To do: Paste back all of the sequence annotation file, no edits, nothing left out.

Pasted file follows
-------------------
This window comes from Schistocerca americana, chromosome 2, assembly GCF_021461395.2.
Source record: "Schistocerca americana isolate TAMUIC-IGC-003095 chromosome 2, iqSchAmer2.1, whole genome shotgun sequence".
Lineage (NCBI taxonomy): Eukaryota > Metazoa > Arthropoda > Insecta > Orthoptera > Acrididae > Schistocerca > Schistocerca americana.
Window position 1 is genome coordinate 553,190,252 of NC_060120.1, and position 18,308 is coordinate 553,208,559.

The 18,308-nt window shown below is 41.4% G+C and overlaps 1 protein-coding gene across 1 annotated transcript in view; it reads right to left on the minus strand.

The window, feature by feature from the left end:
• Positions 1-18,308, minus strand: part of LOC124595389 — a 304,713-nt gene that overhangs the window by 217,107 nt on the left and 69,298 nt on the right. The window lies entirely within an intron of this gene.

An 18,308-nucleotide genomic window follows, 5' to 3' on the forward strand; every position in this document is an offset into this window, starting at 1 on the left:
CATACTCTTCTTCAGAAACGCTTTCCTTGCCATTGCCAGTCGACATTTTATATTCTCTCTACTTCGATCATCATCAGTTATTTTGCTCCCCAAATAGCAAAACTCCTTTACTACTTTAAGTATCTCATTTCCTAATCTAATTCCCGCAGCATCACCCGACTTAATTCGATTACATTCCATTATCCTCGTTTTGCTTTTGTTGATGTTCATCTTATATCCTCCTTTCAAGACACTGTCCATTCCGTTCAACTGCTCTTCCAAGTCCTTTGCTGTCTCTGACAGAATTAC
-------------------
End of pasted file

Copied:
This window comes from Schistocerca americana, chromosome 2, assembly GCF_021461395.2.
Source record: "Schistocerca americana isolate TAMUIC-IGC-003095 chromosome 2, iqSchAmer2.1, whole genome shotgun sequence".
Lineage (NCBI taxonomy): Eukaryota > Metazoa > Arthropoda > Insecta > Orthoptera > Acrididae > Schistocerca > Schistocerca americana.
Window position 1 is genome coordinate 553,190,252 of NC_060120.1, and position 18,308 is coordinate 553,208,559.

The 18,308-nt window shown below is 41.4% G+C and overlaps 1 protein-coding gene across 1 annotated transcript in view; it reads right to left on the minus strand.

The window, feature by feature from the left end:
• Positions 1-18,308, minus strand: part of LOC124595389 — a 304,713-nt gene that overhangs the window by 217,107 nt on the left and 69,298 nt on the right. The window lies entirely within an intron of this gene.

An 18,308-nucleotide genomic window follows, 5' to 3' on the forward strand; every position in this document is an offset into this window, starting at 1 on the left:
CATACTCTTCTTCAGAAACGCTTTCCTTGCCATTGCCAGTCGACATTTTATATTCTCTCTACTTCGATCATCATCAGTTATTTTGCTCCCCAAATAGCAAAACTCCTTTACTACTTTAAGTATCTCATTTCCTAATCTAATTCCCGCAGCATCACCCGACTTAATTCGATTACATTCCATTATCCTCGTTTTGCTTTTGTTGATGTTCATCTTATATCCTCCTTTCAAGACACTGTCCATTCCGTTCAACTGCTCTTCCAAGTCCTTTGCTGTCTCTGACAGAATTAC